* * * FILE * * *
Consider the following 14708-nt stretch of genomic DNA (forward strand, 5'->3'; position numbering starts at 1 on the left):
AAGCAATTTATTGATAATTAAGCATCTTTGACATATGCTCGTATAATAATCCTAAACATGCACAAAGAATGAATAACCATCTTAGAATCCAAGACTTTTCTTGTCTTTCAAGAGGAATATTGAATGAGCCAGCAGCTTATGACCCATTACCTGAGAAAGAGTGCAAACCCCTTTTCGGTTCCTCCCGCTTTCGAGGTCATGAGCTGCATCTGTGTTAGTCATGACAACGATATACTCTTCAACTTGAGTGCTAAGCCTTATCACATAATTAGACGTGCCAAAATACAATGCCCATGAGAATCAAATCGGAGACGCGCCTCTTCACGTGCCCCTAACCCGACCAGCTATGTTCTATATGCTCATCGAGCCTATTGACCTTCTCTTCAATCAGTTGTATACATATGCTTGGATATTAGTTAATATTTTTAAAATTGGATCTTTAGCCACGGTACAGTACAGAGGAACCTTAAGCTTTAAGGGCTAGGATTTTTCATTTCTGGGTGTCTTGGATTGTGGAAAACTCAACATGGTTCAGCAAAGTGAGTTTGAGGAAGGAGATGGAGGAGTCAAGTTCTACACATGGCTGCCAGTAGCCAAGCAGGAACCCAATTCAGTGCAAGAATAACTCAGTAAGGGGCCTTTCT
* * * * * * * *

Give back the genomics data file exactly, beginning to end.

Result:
Consider the following 14708-nt stretch of genomic DNA (forward strand, 5'->3'; position numbering starts at 1 on the left):
AAGCAATTTATTGATAATTAAGCATCTTTGACATATGCTCGTATAATAATCCTAAACATGCACAAAGAATGAATAACCATCTTAGAATCCAAGACTTTTCTTGTCTTTCAAGAGGAATATTGAATGAGCCAGCAGCTTATGACCCATTACCTGAGAAAGAGTGCAAACCCCTTTTCGGTTCCTCCCGCTTTCGAGGTCATGAGCTGCATCTGTGTTAGTCATGACAACGATATACTCTTCAACTTGAGTGCTAAGCCTTATCACATAATTAGACGTGCCAAAATACAATGCCCATGAGAATCAAATCGGAGACGCGCCTCTTCACGTGCCCCTAACCCGACCAGCTATGTTCTATATGCTCATCGAGCCTATTGACCTTCTCTTCAATCAGTTGTATACATATGCTTGGATATTAGTTAATATTTTTAAAATTGGATCTTTAGCCACGGTACAGTACAGAGGAACCTTAAGCTTTAAGGGCTAGGATTTTTCATTTCTGGGTGTCTTGGATTGTGGAAAACTCAACATGGTTCAGCAAAGTGAGTTTGAGGAAGGAGATGGAGGAGTCAAGTTCTACACATGGCTGCCAGTAGCCAAGCAGGAACCCAATTCAGTGCAAGAATAACTCAGTAAGGGGCCTTTCT